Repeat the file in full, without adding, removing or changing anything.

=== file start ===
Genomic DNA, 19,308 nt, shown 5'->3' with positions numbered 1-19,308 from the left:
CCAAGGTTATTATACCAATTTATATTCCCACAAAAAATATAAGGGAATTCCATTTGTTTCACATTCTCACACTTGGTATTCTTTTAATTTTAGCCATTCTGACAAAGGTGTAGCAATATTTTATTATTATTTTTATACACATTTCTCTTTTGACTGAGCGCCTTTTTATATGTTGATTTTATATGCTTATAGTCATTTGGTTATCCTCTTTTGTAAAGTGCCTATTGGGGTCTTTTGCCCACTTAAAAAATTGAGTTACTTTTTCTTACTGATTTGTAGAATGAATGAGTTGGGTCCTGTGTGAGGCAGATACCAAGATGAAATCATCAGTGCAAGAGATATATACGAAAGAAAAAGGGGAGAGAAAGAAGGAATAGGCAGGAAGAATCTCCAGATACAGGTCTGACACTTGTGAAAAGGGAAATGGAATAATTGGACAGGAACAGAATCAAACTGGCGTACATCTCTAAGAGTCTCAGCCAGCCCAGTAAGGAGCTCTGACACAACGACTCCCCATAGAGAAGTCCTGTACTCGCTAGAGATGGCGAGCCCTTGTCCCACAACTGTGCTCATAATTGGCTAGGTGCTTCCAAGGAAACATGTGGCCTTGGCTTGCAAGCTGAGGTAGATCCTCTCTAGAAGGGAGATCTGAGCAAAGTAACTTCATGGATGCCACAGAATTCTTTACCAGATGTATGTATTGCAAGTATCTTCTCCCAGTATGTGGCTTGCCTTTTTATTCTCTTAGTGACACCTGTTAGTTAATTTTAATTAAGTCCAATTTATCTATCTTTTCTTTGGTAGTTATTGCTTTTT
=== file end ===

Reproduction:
Genomic DNA, 19,308 nt, shown 5'->3' with positions numbered 1-19,308 from the left:
CCAAGGTTATTATACCAATTTATATTCCCACAAAAAATATAAGGGAATTCCATTTGTTTCACATTCTCACACTTGGTATTCTTTTAATTTTAGCCATTCTGACAAAGGTGTAGCAATATTTTATTATTATTTTTATACACATTTCTCTTTTGACTGAGCGCCTTTTTATATGTTGATTTTATATGCTTATAGTCATTTGGTTATCCTCTTTTGTAAAGTGCCTATTGGGGTCTTTTGCCCACTTAAAAAATTGAGTTACTTTTTCTTACTGATTTGTAGAATGAATGAGTTGGGTCCTGTGTGAGGCAGATACCAAGATGAAATCATCAGTGCAAGAGATATATACGAAAGAAAAAGGGGAGAGAAAGAAGGAATAGGCAGGAAGAATCTCCAGATACAGGTCTGACACTTGTGAAAAGGGAAATGGAATAATTGGACAGGAACAGAATCAAACTGGCGTACATCTCTAAGAGTCTCAGCCAGCCCAGTAAGGAGCTCTGACACAACGACTCCCCATAGAGAAGTCCTGTACTCGCTAGAGATGGCGAGCCCTTGTCCCACAACTGTGCTCATAATTGGCTAGGTGCTTCCAAGGAAACATGTGGCCTTGGCTTGCAAGCTGAGGTAGATCCTCTCTAGAAGGGAGATCTGAGCAAAGTAACTTCATGGATGCCACAGAATTCTTTACCAGATGTATGTATTGCAAGTATCTTCTCCCAGTATGTGGCTTGCCTTTTTATTCTCTTAGTGACACCTGTTAGTTAATTTTAATTAAGTCCAATTTATCTATCTTTTCTTTGGTAGTTATTGCTTTTT